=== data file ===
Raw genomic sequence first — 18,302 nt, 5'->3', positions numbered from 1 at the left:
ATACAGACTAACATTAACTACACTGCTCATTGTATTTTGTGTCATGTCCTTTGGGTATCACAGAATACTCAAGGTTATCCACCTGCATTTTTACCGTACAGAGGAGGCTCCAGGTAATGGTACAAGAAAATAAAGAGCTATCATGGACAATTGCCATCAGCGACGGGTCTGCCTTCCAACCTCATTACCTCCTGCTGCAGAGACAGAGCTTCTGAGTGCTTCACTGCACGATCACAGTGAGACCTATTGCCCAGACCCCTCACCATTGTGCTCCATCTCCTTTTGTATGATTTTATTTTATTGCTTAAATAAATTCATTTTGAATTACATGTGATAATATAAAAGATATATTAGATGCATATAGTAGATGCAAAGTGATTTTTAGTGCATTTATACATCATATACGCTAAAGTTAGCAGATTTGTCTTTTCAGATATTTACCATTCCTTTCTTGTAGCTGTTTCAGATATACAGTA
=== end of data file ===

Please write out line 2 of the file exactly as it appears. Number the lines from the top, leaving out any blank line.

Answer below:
ATACAGACTAACATTAACTACACTGCTCATTGTATTTTGTGTCATGTCCTTTGGGTATCACAGAATACTCAAGGTTATCCACCTGCATTTTTACCGTACAGAGGAGGCTCCAGGTAATGGTACAAGAAAATAAAGAGCTATCATGGACAATTGCCATCAGCGACGGGTCTGCCTTCCAACCTCATTACCTCCTGCTGCAGAGACAGAGCTTCTGAGTGCTTCACTGCACGATCACAGTGAGACCTATTGCCCAGACCCCTCACCATTGTGCTCCATCTCCTTTTGTATGATTTTATTTTATTGCTTAAATAAATTCATTTTGAATTACATGTGATAATATAAAAGATATATTAGATGCATATAGTAGATGCAAAGTGATTTTTAGTGCATTTATACATCATATACGCTAAAGTTAGCAGATTTGTCTTTTCAGATATTTACCATTCCTTTCTTGTAGCTGTTTCAGATATACAGTA